The Second Sophistic gave rise to considerable interest in divine intervention. Despite the decline of certain sanctuaries and cult practices, gods were thought to communicate with devotees regularly by means of dreams, waking visions, and oracular responses. Tales describing and authenticating divine miracles gained popularity. There also arose a tradition of texts expressing skeptical attitudes toward such phenomena.
Cult practice plays a prominent role in the Greek and Roman novels of the Second Sophistic. The protagonists pray to gods, visit temples, consult priests, offer sacrifices and dedications, undergo incubation rituals, and participate in religious festivals. Divine machinery in these novels often receives an ambiguous treatment, as the narratives overwhelmingly prioritize indirect communication with the gods by means of dreams and oracles over direct divine intervention. Whitmarsh (2011, 193-95) and Cioffi (2014, 34-35) note that direct epiphanies that take place while awake occur only rarely in the novels. Such direct epiphanic experiences are generally set in the past, reported by a potentially unreliable narrator, or removed in some other way from the main narrative. Deities frequently visit the protagonists and other characters in dreams in order to provide information or issue commands, yet, as I argue, the novelists often purposefully obscure the issue of whether we should view these dreams as epiphanies of the divine or as manifestations of psychological phenomena. I suggest that this tension in the ancient novels reflects the Zeitgeist of the Second Sophistic, which produced a diverse and vibrant array of accounts of divine intervention, many of which were met with skepticism.
I focus on four examples that illustrate the ambiguity that pervades most accounts of divine epiphany in the novels of the Second Sophistic. In Longus’ Daphnis and Chloe, an old man named Philetas claims that he witnessed an epiphany of Eros in his garden (2.4-6). Longus offers hints that the reader should consider the possibility that Philetas’ story is a fictional allegory rather than a factual account of an actual encounter with the divine. Later in the same novel, a character named Lycaenion claims that the local nymphs appeared to her in a dream and instructed her to teach Daphnis how to make love to Chloe (3.15-20). Longus treats the episode in an ambiguous manner that allows the reader to interpret the dream either as a genuine command from the nymphs that fits well with Lycaenion’s own desires or as simply a clever fabrication on the part of a scheming seductress. The appearance of a character with the evocative name Dionysophanes (“Dionysus manifest”) brings the novel’s various conflicts to an end as a human deus ex machina (4.13). In Apuleius’ Metamorphoses, Lucius reports that Isis appeared to him in a magnificent epiphany as he slept on a beach (11.3-7). She then continued to appear to him in dreams throughout his later initiations (11.19-22). I argue that Apuleius leaves it up to the reader to decide whether these are actual appearances by the goddess or products of Lucius’ overactive imagination.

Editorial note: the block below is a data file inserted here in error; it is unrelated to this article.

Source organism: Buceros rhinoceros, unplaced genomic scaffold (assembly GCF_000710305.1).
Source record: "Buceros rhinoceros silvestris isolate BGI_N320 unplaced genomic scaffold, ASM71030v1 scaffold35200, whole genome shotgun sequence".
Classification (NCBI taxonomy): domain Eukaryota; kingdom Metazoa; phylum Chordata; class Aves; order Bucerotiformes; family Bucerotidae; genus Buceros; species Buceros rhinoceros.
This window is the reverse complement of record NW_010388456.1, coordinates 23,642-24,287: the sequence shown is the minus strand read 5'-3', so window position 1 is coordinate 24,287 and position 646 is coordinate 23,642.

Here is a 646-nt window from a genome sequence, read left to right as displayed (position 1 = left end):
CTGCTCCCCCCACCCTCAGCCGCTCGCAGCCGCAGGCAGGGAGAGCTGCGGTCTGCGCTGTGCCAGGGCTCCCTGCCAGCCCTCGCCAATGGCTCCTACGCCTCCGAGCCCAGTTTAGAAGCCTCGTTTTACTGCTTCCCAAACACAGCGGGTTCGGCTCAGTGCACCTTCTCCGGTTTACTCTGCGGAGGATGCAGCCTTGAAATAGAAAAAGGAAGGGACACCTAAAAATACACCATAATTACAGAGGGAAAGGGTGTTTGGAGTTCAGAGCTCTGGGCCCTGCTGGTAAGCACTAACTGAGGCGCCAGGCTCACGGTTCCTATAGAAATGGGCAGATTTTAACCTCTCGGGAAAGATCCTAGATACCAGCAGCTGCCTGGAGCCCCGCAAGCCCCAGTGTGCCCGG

I conclude by mentioning briefly a few more ways in which the novels offer problematic views of cult practice that are emblematic of attitudes toward religion during the Second Sophistic. These texts are full of characters straddling the line between priest and charlatan, tensions between the universal and the local in cult practice, and attempts to authenticate religious miracles in the face of skepticism. As texts that display marked preoccupations with cult apparatus, epiphany in its various manifestations, and conceptions of divine machinery that vary from the mystic to the mundane, the ancient novels offer unique perspectives on several significant religious trends of the Second Sophistic.
God and Man in the Second Sophistic